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Explore our coverage of government and politics.

For Vermonters With Disabilities, There Are Alternative Ways To Vote

Howard Weiss-Tisman
Krystale Aloise, who has an anxiety disorder, asks Brattleboro Town Clerk Annette Cappy a question while voting early at the Brattleboro Municipal Center.

Many Vermonters across the state took part in their Town Meeting Day activities by voting. But for people with disabilities, there are barriers to performing this important civic duty.

Krystale Aloise has an anxiety disorder, and so waiting in line on voting day and then being ushered into a tiny voting booth can be traumatic.

"For me, going to the polling place on the day of the polls is just so intense  and difficult that I often don't go even though I want to," Aloise says. "It's often very sad not to go and be able to have my vote, but it's too overwhelming, there's so many people, it's so crowded ... It's difficult."

Aloise voted once before, but she learned recently that anyone can vote early. So she showed up one morning at the Brattleboro town clerk's office to cast her vote.

Vermont offers a wide range of services to help disabled people vote, both before Election Day and at the polls.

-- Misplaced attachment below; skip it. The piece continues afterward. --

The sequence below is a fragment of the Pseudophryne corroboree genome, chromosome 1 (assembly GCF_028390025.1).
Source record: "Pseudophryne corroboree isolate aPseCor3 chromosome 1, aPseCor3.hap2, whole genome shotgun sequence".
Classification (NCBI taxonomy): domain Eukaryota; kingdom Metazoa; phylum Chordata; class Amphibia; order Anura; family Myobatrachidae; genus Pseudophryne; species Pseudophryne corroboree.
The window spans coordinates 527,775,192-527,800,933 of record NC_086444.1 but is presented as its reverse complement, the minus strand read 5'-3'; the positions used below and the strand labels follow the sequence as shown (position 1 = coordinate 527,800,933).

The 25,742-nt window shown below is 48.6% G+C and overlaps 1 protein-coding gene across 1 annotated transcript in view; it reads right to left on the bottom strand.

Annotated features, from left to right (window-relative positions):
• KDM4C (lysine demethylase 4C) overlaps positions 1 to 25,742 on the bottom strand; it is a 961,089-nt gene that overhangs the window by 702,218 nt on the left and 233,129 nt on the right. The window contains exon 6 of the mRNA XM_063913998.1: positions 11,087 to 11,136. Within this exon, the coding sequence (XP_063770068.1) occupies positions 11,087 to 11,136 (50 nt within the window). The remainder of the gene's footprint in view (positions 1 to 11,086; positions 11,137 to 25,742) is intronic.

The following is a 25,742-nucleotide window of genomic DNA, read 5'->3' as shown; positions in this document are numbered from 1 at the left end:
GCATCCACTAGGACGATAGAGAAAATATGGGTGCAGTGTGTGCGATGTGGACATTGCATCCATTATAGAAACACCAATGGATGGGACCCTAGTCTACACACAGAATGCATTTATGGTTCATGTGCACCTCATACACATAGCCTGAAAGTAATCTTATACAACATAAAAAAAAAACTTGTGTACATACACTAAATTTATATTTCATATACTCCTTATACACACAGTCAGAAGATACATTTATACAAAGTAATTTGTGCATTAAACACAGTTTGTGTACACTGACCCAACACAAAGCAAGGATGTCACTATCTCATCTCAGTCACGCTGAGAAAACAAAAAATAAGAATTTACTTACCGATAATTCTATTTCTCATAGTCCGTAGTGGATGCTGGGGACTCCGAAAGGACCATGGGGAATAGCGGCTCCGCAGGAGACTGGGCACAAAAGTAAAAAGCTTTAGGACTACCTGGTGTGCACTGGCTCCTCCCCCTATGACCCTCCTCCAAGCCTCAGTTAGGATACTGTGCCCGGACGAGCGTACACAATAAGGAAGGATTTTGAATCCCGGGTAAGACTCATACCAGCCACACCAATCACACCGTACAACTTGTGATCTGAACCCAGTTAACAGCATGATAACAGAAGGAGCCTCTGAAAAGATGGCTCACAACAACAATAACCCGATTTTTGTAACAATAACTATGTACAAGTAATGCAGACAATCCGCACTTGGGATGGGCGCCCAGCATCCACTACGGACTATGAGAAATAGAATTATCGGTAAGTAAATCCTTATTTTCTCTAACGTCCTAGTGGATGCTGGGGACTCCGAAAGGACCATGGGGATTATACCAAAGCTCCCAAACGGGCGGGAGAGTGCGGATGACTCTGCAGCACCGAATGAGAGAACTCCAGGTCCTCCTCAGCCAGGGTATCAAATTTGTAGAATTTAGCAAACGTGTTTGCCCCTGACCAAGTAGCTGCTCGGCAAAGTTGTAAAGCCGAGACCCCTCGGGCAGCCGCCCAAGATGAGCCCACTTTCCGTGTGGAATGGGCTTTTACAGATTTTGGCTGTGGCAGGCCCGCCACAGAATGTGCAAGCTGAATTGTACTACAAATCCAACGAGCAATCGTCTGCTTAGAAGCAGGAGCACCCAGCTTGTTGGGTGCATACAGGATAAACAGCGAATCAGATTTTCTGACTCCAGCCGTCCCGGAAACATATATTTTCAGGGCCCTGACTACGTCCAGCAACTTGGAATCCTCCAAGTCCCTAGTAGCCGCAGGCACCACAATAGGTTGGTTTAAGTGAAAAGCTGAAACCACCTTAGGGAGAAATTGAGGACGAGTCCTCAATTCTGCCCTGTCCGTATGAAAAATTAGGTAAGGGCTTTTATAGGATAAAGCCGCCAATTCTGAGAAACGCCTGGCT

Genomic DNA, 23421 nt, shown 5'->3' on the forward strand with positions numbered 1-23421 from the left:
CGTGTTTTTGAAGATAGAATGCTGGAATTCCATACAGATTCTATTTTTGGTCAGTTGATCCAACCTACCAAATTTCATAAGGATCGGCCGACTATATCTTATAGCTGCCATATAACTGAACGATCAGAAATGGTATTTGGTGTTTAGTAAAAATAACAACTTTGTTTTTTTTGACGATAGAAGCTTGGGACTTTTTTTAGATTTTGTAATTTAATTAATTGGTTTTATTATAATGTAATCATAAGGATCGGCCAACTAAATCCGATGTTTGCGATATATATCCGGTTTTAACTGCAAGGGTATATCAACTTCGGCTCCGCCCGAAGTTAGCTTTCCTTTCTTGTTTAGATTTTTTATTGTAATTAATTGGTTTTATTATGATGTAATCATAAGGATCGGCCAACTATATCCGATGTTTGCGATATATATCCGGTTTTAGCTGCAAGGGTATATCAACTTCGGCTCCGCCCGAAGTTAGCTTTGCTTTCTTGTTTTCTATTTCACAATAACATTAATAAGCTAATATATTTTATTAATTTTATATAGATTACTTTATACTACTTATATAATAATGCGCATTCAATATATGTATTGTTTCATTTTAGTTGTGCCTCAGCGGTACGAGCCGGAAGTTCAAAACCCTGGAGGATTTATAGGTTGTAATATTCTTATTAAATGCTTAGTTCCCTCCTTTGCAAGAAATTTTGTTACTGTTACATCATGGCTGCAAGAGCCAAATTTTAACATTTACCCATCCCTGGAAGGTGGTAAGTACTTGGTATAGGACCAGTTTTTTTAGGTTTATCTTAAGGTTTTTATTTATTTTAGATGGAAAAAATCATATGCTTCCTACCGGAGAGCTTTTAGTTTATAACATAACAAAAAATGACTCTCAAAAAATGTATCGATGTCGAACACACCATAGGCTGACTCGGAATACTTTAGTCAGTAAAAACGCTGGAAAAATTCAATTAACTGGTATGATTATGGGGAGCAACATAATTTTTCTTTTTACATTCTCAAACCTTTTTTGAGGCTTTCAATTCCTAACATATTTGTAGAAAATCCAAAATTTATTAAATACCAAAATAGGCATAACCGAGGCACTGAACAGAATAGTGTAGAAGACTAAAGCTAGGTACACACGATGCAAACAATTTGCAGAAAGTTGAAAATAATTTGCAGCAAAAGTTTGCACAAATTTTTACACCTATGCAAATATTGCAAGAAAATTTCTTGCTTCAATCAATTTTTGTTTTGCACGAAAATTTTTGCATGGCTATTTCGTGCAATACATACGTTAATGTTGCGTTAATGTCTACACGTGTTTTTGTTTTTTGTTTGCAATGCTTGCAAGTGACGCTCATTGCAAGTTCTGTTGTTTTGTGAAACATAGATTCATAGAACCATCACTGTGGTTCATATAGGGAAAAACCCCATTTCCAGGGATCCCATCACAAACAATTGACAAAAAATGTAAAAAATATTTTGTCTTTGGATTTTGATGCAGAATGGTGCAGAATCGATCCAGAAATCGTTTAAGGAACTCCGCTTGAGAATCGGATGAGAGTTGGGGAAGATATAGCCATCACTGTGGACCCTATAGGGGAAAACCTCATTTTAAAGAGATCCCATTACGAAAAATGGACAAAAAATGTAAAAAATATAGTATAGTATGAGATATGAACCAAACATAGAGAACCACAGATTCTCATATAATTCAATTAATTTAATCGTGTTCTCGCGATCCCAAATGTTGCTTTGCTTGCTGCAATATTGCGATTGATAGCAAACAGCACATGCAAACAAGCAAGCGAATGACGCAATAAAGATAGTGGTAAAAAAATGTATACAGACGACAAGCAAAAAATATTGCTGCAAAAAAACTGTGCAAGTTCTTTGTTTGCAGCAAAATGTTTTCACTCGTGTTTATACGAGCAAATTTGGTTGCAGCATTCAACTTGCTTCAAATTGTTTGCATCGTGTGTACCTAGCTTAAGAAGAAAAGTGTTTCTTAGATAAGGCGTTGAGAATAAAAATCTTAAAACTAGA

But Andrea Evey, who works for the Vermont Association for the Blind and Visually Impaired, says there are still challenges: getting the word out to people about the options, providing transportation and navigating 200-year-old town halls where the voting often takes place.

"It's our right as citizens to be able to go to our polling place to vote, and not being able to do that because we have a disability is not a fair thing to have happen." - Andrea Evey, Vermont Association for the Blind and Visually Impaired

"It's our right as citizens to be able to go to our polling place to vote, and not being able to do that because we have a disability, it's not a fair thing to have happen," she says. "So it would be nice if the system was definitely made more accommodating for people with disabilities."

Micah Ranquist is blind, and for years he says he had to request a volunteer to help him at the polls.

He recently learned about a vote-by-phone systemthat Vermont uses.

Credit Howard Weiss-Tisman / VPR
Micah Rinquest, who is blind, just found out about a vote-by-phone service that allows him to cast his own vote on Town Meeting Day.

"I've always not liked the idea of not having that dignity of independent, anonymous voting, like everyone else does," Rinquest says. "I've had to use volunteers, as my request for the ballot option. I don't know, it just feels better to do it entirely on my own."

The Americans With Disabilities Act requires all polling places to provide auxiliary aids that are needed to enable people with disabilities to vote.

The law also says towns have to make sure public polling places are accessible.

Learn more about voting accessibility in Vermont here.

Howard Weiss-Tisman is Vermont Public’s southern Vermont reporter, but sometimes the story takes him to other parts of the state.
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